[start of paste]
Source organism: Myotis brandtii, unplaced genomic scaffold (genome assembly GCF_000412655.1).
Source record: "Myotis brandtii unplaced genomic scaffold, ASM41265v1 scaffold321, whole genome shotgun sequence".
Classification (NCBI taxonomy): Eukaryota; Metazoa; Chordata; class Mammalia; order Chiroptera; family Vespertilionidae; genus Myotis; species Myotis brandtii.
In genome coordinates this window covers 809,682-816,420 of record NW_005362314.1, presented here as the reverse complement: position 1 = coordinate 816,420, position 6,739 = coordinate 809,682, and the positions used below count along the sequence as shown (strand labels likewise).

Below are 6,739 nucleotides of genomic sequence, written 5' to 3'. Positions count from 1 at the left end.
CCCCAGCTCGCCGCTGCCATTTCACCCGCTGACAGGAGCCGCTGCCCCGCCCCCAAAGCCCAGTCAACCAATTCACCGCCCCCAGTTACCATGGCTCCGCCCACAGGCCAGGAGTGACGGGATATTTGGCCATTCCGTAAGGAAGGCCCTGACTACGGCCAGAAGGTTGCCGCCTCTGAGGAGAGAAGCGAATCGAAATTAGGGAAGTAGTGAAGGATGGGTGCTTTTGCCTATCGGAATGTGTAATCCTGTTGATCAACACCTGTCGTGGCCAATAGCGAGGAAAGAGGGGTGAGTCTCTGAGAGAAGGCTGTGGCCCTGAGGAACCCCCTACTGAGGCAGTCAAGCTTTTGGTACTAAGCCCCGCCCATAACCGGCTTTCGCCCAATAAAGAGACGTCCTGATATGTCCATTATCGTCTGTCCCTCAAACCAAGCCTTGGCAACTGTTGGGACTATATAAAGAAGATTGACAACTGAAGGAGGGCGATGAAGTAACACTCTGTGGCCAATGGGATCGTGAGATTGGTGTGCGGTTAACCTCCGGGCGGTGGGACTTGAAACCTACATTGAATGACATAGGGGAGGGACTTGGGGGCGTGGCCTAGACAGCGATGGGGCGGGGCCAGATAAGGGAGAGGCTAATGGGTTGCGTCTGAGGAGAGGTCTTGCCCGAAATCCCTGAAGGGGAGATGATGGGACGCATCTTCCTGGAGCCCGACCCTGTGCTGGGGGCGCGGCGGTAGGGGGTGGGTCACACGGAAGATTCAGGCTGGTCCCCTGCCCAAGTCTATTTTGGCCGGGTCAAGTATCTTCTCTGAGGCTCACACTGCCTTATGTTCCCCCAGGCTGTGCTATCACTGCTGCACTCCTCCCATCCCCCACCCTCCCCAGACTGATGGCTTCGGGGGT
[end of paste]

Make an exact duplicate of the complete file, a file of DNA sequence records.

Source organism: Myotis brandtii, unplaced genomic scaffold (genome assembly GCF_000412655.1).
Source record: "Myotis brandtii unplaced genomic scaffold, ASM41265v1 scaffold321, whole genome shotgun sequence".
Classification (NCBI taxonomy): Eukaryota; Metazoa; Chordata; class Mammalia; order Chiroptera; family Vespertilionidae; genus Myotis; species Myotis brandtii.
In genome coordinates this window covers 809,682-816,420 of record NW_005362314.1, presented here as the reverse complement: position 1 = coordinate 816,420, position 6,739 = coordinate 809,682, and the positions used below count along the sequence as shown (strand labels likewise).

Below are 6,739 nucleotides of genomic sequence, written 5' to 3'. Positions count from 1 at the left end.
CCCCAGCTCGCCGCTGCCATTTCACCCGCTGACAGGAGCCGCTGCCCCGCCCCCAAAGCCCAGTCAACCAATTCACCGCCCCCAGTTACCATGGCTCCGCCCACAGGCCAGGAGTGACGGGATATTTGGCCATTCCGTAAGGAAGGCCCTGACTACGGCCAGAAGGTTGCCGCCTCTGAGGAGAGAAGCGAATCGAAATTAGGGAAGTAGTGAAGGATGGGTGCTTTTGCCTATCGGAATGTGTAATCCTGTTGATCAACACCTGTCGTGGCCAATAGCGAGGAAAGAGGGGTGAGTCTCTGAGAGAAGGCTGTGGCCCTGAGGAACCCCCTACTGAGGCAGTCAAGCTTTTGGTACTAAGCCCCGCCCATAACCGGCTTTCGCCCAATAAAGAGACGTCCTGATATGTCCATTATCGTCTGTCCCTCAAACCAAGCCTTGGCAACTGTTGGGACTATATAAAGAAGATTGACAACTGAAGGAGGGCGATGAAGTAACACTCTGTGGCCAATGGGATCGTGAGATTGGTGTGCGGTTAACCTCCGGGCGGTGGGACTTGAAACCTACATTGAATGACATAGGGGAGGGACTTGGGGGCGTGGCCTAGACAGCGATGGGGCGGGGCCAGATAAGGGAGAGGCTAATGGGTTGCGTCTGAGGAGAGGTCTTGCCCGAAATCCCTGAAGGGGAGATGATGGGACGCATCTTCCTGGAGCCCGACCCTGTGCTGGGGGCGCGGCGGTAGGGGGTGGGTCACACGGAAGATTCAGGCTGGTCCCCTGCCCAAGTCTATTTTGGCCGGGTCAAGTATCTTCTCTGAGGCTCACACTGCCTTATGTTCCCCCAGGCTGTGCTATCACTGCTGCACTCCTCCCATCCCCCACCCTCCCCAGACTGATGGCTTCGGGGGT